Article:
Race, Gender, and Leadership: Re-envisioning Organizational Leadership From the Perspectives of African American Women Executives

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Taylor & Francis, Sep 15, 2004 - Language Arts & Disciplines - 126 pages
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Much has been written about a model of leadership that emphasizes women's values and experiences, that is in some ways distinct from male models of leadership. This book redirects the focus to a view of leadership as a multicultural phenomenon that moves beyond dualistic notions of "masculine" and "feminine" leadership, and focuses more specifically on leadership as the management of meaning, including the meanings of the notion of "organizational leader."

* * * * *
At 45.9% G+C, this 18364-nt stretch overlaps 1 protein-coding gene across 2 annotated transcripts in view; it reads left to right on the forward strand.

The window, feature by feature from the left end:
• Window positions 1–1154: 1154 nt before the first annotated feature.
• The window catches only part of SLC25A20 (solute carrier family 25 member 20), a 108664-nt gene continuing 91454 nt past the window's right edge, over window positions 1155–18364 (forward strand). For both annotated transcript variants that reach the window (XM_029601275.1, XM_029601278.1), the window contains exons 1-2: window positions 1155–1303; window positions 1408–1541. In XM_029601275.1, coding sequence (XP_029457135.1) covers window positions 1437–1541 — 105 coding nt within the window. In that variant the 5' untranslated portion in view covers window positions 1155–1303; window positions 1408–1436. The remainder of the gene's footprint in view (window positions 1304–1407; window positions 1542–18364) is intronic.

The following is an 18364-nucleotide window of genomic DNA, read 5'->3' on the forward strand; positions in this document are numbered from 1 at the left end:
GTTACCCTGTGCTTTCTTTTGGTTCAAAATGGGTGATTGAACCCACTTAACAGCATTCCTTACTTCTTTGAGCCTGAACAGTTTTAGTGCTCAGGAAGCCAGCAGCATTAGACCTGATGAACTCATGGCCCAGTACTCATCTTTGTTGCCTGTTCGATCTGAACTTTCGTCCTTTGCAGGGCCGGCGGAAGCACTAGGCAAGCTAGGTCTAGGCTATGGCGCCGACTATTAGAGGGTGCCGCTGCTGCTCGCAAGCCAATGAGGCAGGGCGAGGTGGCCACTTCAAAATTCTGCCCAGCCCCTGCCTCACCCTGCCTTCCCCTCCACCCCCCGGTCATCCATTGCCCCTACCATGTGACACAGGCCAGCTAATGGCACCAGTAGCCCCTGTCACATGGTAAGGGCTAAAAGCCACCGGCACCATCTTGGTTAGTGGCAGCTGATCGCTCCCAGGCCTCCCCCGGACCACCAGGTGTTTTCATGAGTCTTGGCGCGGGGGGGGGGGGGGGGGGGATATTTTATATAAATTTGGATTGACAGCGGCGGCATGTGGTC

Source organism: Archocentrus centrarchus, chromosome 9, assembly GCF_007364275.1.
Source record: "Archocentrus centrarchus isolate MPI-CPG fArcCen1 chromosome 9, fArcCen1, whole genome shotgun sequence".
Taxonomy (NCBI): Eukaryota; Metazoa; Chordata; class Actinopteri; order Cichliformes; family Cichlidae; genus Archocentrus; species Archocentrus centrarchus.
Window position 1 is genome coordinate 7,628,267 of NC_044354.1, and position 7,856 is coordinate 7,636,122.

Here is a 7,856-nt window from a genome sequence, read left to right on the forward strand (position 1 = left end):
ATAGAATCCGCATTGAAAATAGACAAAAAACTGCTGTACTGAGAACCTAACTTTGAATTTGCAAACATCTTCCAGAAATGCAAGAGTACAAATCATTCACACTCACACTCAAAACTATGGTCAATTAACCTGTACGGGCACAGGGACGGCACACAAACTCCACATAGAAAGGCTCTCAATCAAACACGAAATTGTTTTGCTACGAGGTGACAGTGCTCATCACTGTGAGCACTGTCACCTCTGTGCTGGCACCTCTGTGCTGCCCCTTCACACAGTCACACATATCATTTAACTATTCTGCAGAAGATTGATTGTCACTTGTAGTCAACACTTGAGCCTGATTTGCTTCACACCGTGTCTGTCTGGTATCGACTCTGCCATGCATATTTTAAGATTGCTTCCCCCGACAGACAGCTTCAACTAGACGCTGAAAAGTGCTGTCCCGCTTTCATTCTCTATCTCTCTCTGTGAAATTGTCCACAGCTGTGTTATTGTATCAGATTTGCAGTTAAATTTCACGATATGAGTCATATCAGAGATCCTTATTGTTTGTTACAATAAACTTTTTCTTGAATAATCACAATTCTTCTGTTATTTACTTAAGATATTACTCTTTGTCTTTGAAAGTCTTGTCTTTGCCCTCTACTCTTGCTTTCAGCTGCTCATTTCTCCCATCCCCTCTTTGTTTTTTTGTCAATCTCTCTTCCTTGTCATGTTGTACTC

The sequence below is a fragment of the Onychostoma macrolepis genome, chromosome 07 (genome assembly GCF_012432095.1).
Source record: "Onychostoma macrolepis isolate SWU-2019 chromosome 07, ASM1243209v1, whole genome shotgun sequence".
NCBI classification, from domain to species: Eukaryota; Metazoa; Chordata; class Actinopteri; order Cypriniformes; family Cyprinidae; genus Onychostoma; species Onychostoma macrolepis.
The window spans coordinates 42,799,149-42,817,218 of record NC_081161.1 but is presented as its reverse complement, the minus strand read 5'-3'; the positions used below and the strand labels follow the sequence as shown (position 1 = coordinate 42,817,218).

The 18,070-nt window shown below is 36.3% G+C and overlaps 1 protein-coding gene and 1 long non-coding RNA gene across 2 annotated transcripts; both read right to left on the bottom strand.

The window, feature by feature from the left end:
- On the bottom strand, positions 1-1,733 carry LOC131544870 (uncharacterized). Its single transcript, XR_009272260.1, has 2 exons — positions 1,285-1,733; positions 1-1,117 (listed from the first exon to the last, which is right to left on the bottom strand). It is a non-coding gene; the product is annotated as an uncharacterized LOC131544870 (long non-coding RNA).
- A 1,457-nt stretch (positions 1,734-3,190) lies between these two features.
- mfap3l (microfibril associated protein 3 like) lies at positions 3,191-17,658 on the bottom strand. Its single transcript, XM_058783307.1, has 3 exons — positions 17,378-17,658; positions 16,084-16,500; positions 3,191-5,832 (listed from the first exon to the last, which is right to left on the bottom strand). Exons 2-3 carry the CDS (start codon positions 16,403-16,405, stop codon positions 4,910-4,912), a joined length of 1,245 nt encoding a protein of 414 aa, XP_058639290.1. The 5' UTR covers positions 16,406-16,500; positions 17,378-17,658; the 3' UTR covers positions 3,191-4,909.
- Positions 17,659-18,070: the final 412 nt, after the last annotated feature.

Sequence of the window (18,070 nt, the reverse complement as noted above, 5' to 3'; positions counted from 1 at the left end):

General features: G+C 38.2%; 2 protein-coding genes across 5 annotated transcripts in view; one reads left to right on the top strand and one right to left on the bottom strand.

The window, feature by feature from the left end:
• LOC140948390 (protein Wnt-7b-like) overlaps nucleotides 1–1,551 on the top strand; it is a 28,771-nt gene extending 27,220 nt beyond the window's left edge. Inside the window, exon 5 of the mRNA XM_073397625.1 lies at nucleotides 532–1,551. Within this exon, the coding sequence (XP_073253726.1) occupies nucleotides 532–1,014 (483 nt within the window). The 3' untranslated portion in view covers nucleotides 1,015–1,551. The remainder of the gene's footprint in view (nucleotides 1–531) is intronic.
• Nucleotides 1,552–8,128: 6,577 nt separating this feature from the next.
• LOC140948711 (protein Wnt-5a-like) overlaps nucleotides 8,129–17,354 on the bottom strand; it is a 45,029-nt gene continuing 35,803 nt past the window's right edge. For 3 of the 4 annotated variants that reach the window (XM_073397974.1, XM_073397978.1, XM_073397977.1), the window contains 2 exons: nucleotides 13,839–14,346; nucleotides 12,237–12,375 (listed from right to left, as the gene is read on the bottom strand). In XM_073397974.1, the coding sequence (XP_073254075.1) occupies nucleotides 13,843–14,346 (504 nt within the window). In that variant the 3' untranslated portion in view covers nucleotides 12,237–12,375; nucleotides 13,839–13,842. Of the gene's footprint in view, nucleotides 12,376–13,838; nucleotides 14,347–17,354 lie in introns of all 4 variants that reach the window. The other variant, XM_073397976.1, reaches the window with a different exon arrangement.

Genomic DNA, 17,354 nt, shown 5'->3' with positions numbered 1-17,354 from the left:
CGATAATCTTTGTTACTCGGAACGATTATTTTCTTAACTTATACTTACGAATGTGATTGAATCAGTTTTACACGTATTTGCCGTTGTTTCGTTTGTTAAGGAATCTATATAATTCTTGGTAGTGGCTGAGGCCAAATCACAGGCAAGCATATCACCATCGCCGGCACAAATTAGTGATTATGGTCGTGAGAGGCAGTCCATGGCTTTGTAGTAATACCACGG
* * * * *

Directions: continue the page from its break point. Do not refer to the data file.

This volume focuses on leadership "traditions" revealed in the history of Black women in America and exemplified in the leadership approaches of 15 African American women executives who came of age during the civil rights and feminist movements of the 1960's and 1970's and climbed to the top of major U.S. organizations. It advances a vision of organizational leadership that challenges traditional masculine and feminine notions of leadership development and practice, providing insights on organizational leadership in the era of post-industrialization and globalization. Additionally, by placing African American women at the center of analysis, this book provides insights into the ways in which race and gender structure key leadership processes in today's diverse and changing workplace. It is a must-read for scholars and researchers in organizational communication, management, leadership, African American studies, and related areas.

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